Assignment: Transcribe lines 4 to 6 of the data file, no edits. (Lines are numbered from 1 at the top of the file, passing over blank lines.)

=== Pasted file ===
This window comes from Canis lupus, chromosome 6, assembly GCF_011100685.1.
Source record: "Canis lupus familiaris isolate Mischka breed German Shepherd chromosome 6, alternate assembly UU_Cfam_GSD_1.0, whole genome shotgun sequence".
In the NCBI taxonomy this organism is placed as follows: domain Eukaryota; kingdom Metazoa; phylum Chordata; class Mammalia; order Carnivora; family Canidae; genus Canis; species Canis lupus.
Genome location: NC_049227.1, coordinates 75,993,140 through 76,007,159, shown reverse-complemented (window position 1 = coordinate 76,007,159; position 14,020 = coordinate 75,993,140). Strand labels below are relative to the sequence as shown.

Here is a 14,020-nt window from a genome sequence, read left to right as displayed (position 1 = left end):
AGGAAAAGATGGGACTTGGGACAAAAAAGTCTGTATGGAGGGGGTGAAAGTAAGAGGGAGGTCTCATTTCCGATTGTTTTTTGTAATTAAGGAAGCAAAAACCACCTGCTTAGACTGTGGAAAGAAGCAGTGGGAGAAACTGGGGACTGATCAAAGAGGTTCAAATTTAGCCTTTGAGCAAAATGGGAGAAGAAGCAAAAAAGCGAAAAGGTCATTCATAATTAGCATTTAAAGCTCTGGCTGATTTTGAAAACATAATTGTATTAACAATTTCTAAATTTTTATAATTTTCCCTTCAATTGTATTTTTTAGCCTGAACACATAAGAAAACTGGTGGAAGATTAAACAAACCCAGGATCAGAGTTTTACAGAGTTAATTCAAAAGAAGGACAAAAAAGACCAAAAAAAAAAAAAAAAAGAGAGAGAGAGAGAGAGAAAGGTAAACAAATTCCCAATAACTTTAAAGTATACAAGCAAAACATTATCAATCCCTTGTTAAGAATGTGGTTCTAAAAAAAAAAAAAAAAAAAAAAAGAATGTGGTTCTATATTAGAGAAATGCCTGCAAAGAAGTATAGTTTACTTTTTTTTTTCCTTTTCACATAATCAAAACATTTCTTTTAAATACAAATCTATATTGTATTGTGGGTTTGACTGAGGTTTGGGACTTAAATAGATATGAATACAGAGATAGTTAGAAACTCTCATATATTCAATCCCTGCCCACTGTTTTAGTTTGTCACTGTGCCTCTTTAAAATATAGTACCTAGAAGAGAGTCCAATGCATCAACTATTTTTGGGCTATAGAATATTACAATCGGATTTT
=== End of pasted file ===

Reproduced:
Genome location: NC_049227.1, coordinates 75,993,140 through 76,007,159, shown reverse-complemented (window position 1 = coordinate 76,007,159; position 14,020 = coordinate 75,993,140). Strand labels below are relative to the sequence as shown.

Here is a 14,020-nt window from a genome sequence, read left to right as displayed (position 1 = left end):
AGGAAAAGATGGGACTTGGGACAAAAAAGTCTGTATGGAGGGGGTGAAAGTAAGAGGGAGGTCTCATTTCCGATTGTTTTTTGTAATTAAGGAAGCAAAAACCACCTGCTTAGACTGTGGAAAGAAGCAGTGGGAGAAACTGGGGACTGATCAAAGAGGTTCAAATTTAGCCTTTGAGCAAAATGGGAGAAGAAGCAAAAAAGCGAAAAGGTCATTCATAATTAGCATTTAAAGCTCTGGCTGATTTTGAAAACATAATTGTATTAACAATTTCTAAATTTTTATAATTTTCCCTTCAATTGTATTTTTTAGCCTGAACACATAAGAAAACTGGTGGAAGATTAAACAAACCCAGGATCAGAGTTTTACAGAGTTAATTCAAAAGAAGGACAAAAAAGACCAAAAAAAAAAAAAAAAAGAGAGAGAGAGAGAGAGAAAGGTAAACAAATTCCCAATAACTTTAAAGTATACAAGCAAAACATTATCAATCCCTTGTTAAGAATGTGGTTCTAAAAAAAAAAAAAAAAAAAAAAAGAATGTGGTTCTATATTAGAGAAATGCCTGCAAAGAAGTATAGTTTACTTTTTTTTTTCCTTTTCACATAATCAAAACATTTCTTTTAAATACAAATCTATATTGTATTGTGGGTTTGACTGAGGTTTGGGACTTAAATAGATATGAATACAGAGATAGTTAGAAACTCTCATATATTCAATCCCTGCCCACTGTTTTAGTTTGTCACTGTGCCTCTTTAAAATATAGTACCTAGAAGAGAGTCCAATGCATCAACTATTTTTGGGCTATAGAATATTACAATCGGATTTT